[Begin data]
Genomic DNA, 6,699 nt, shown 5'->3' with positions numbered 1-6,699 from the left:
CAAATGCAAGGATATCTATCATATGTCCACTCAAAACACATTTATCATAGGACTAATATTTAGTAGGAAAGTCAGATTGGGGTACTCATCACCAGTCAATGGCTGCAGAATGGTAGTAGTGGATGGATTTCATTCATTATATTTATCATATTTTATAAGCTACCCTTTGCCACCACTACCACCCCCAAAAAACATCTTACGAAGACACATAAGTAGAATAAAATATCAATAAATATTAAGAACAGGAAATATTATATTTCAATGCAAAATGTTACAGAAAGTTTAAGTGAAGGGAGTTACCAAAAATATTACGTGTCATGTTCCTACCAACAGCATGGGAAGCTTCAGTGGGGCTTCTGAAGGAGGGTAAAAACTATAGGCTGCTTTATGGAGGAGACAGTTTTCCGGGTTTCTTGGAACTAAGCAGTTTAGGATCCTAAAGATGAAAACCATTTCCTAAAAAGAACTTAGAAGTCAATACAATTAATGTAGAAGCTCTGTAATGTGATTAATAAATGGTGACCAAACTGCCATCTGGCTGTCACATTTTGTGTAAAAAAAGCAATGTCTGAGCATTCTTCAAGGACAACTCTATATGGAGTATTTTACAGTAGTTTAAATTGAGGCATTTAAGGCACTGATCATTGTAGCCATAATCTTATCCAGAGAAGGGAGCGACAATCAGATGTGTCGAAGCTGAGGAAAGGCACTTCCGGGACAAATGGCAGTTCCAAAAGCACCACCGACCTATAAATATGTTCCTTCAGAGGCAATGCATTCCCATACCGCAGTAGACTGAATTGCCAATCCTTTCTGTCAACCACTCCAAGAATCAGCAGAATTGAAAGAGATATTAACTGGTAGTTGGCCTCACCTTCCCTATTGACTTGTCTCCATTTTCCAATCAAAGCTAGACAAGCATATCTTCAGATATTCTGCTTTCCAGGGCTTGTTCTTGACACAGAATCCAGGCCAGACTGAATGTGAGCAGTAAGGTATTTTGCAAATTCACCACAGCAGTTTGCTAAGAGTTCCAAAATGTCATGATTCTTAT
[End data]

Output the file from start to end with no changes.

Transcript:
Genomic DNA, 6,699 nt, shown 5'->3' with positions numbered 1-6,699 from the left:
CAAATGCAAGGATATCTATCATATGTCCACTCAAAACACATTTATCATAGGACTAATATTTAGTAGGAAAGTCAGATTGGGGTACTCATCACCAGTCAATGGCTGCAGAATGGTAGTAGTGGATGGATTTCATTCATTATATTTATCATATTTTATAAGCTACCCTTTGCCACCACTACCACCCCCAAAAAACATCTTACGAAGACACATAAGTAGAATAAAATATCAATAAATATTAAGAACAGGAAATATTATATTTCAATGCAAAATGTTACAGAAAGTTTAAGTGAAGGGAGTTACCAAAAATATTACGTGTCATGTTCCTACCAACAGCATGGGAAGCTTCAGTGGGGCTTCTGAAGGAGGGTAAAAACTATAGGCTGCTTTATGGAGGAGACAGTTTTCCGGGTTTCTTGGAACTAAGCAGTTTAGGATCCTAAAGATGAAAACCATTTCCTAAAAAGAACTTAGAAGTCAATACAATTAATGTAGAAGCTCTGTAATGTGATTAATAAATGGTGACCAAACTGCCATCTGGCTGTCACATTTTGTGTAAAAAAAGCAATGTCTGAGCATTCTTCAAGGACAACTCTATATGGAGTATTTTACAGTAGTTTAAATTGAGGCATTTAAGGCACTGATCATTGTAGCCATAATCTTATCCAGAGAAGGGAGCGACAATCAGATGTGTCGAAGCTGAGGAAAGGCACTTCCGGGACAAATGGCAGTTCCAAAAGCACCACCGACCTATAAATATGTTCCTTCAGAGGCAATGCATTCCCATACCGCAGTAGACTGAATTGCCAATCCTTTCTGTCAACCACTCCAAGAATCAGCAGAATTGAAAGAGATATTAACTGGTAGTTGGCCTCACCTTCCCTATTGACTTGTCTCCATTTTCCAATCAAAGCTAGACAAGCATATCTTCAGATATTCTGCTTTCCAGGGCTTGTTCTTGACACAGAATCCAGGCCAGACTGAATGTGAGCAGTAAGGTATTTTGCAAATTCACCACAGCAGTTTGCTAAGAGTTCCAAAATGTCATGATTCTTAT